Quakers in Texas: Part Two

By 1895, Frank Jacob Brown and Thomas Hadley Lewis must have felt that Paris Cox (see Part One here) had steered them down the wrong path when he encouraged fellow Quakers to come and settle on the “staked plains” of West Texas (Llano Estacado) in the late 1870’s.  This especially after Cox died in 1888 of throat cancer and the disagreements with other non-Quaker settlers in the area – plus the harsh conditions they faced such as grasshoppers and drought. It’s little wonder then that Brown, a buffalo hunter, and Lewis, a college-educated man, felt they were directed by God to settle an area near the Texas coast in Galveston County.  Instead of the treeless plains of West Texas they found over fifteen hundred acres of prairie, supplied with plenty of water from nearby Clear, Coward, Mary and Chigger Creeks, and surrounded by dense woods.  They called it their “Promised Land”. After striking a deal with a Galveston bank on July 15, 1895, their colony’s name, Friendswood, was recorded in the Galveston County courthouse.  With the attraction of plenty of water and a more hospitable climate and environment, word soon spread to other Quaker colonies in the northern and midwestern parts of the United States.  Soon afterwards almost a dozen additional families had joined the Brown and Lewis families. In 1900 the coast of Texas was battered with a massive hurricane in September of 1900, and although there was massive destruction and loss of life along the coast, the Friendswood colony survived with no loss of life.  Perhaps in an attempt to make “lemonade out of lemons” they turned...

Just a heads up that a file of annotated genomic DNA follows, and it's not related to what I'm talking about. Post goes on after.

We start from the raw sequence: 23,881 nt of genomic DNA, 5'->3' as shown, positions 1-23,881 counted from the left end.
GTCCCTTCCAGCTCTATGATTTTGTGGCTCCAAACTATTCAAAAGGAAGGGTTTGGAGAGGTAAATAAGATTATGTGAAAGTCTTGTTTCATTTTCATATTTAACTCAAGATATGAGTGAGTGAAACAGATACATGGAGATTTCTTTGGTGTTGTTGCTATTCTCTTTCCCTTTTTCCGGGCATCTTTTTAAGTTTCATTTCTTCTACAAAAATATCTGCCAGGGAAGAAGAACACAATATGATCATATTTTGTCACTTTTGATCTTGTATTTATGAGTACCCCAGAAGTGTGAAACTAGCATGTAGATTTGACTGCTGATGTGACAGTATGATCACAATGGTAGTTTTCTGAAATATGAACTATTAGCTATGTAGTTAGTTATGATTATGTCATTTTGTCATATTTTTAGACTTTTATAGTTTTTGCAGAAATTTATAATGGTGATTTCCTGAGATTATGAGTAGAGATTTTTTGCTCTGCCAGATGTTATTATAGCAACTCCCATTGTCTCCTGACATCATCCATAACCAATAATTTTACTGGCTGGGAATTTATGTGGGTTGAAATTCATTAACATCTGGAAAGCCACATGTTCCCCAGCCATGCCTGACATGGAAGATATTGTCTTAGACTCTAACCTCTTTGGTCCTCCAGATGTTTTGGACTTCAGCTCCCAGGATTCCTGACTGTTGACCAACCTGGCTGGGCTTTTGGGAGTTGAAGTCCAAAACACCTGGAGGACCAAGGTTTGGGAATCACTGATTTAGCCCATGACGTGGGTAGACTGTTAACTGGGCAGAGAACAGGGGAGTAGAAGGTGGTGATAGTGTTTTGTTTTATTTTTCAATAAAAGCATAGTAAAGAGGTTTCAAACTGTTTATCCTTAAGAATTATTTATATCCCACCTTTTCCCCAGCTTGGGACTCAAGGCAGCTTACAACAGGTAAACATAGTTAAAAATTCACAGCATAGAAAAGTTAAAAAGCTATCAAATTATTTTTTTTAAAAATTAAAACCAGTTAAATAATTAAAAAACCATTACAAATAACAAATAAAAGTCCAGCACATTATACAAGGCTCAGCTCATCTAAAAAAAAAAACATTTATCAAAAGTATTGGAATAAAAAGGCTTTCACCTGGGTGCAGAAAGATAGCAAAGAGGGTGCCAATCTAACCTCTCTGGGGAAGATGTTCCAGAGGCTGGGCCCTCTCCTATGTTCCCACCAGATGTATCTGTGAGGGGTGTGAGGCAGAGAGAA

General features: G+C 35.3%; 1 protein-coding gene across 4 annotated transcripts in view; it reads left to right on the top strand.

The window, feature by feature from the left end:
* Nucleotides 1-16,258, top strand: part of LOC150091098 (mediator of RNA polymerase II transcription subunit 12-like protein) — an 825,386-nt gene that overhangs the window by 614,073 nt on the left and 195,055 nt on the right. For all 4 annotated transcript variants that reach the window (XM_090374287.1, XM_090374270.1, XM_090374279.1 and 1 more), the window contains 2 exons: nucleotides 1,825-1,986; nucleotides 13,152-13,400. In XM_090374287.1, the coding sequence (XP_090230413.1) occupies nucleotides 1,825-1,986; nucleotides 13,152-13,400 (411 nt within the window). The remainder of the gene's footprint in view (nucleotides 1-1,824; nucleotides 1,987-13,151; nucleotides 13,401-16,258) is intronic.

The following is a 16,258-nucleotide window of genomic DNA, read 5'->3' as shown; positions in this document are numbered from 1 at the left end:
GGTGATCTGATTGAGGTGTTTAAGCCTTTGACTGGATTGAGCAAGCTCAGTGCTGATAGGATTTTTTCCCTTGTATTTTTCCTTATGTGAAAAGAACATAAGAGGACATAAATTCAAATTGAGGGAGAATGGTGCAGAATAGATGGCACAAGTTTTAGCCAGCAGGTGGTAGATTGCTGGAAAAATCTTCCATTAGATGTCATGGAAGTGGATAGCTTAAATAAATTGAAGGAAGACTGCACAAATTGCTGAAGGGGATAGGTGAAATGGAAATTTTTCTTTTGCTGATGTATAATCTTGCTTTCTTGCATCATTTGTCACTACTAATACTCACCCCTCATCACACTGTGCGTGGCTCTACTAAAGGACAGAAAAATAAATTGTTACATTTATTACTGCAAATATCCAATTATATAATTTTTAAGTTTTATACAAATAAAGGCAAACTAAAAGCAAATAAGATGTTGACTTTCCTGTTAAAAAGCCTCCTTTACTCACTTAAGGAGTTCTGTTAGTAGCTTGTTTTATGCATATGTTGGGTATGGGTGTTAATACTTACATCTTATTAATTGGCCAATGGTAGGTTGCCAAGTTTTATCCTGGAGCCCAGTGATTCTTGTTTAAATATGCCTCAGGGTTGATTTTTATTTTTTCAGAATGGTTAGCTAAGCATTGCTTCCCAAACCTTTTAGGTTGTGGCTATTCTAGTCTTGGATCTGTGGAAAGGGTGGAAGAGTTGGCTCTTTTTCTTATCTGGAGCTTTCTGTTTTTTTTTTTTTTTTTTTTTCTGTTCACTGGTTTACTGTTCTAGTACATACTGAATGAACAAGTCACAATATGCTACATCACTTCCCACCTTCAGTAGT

Quakers in Texas: Part One

Like yesterday’s Surname Saturday article, today’s article is inspired by my visit to historic Estacado Cemetery in Lubbock County, Texas.  Quaker colonists who arrived in late 1879 were some of the first settlers on the High Plains of Texas, according to the Texas State Historical Association. Paris Cox was born on October 17, 1846 in Asheboro, North Carolina to parents Gideon and Huldah (Mendenhall) Cox.  According to Quaker Meeting Minutes, Gideon and Hulda had married on September 6, 1843 at the Holly Spring Monthly Meeting.  Before her death in 1857 Huldah bore Gideon five children: Anson, Paris, Larkin, Esther and William.  On September 30, 1858, Gideon married Asenath Barker and to their marriage were born five more children: Huldah, Orlando, Manly, Oliver and Lydia. Most Quakers of that day were pacifists, so when Paris was drafted by the Confederate Army he purchased an exemption and moved to Indiana.  In 1870 he was living with the Mills family in Hamilton County, Indiana, employed as a sawyer.  After marrying school teacher Mary C. Ferguson, Paris worked at a sawmill with his father-in-law. When the timber supply began to dwindle, Paris headed West to seek other opportunities, joining a group of buffalo hunters who were headed to the Llano Estacado on the High Plains of Texas.  One night while camped above the Caprock, Cox was taken by the beautiful vista and reportedly proclaimed, “Here, by the will of God, will be my home.”  After heading home to Indiana and discussing the possibilities with his family, Paris returned to the land in Texas he had fallen in love with, securing land at twenty-five...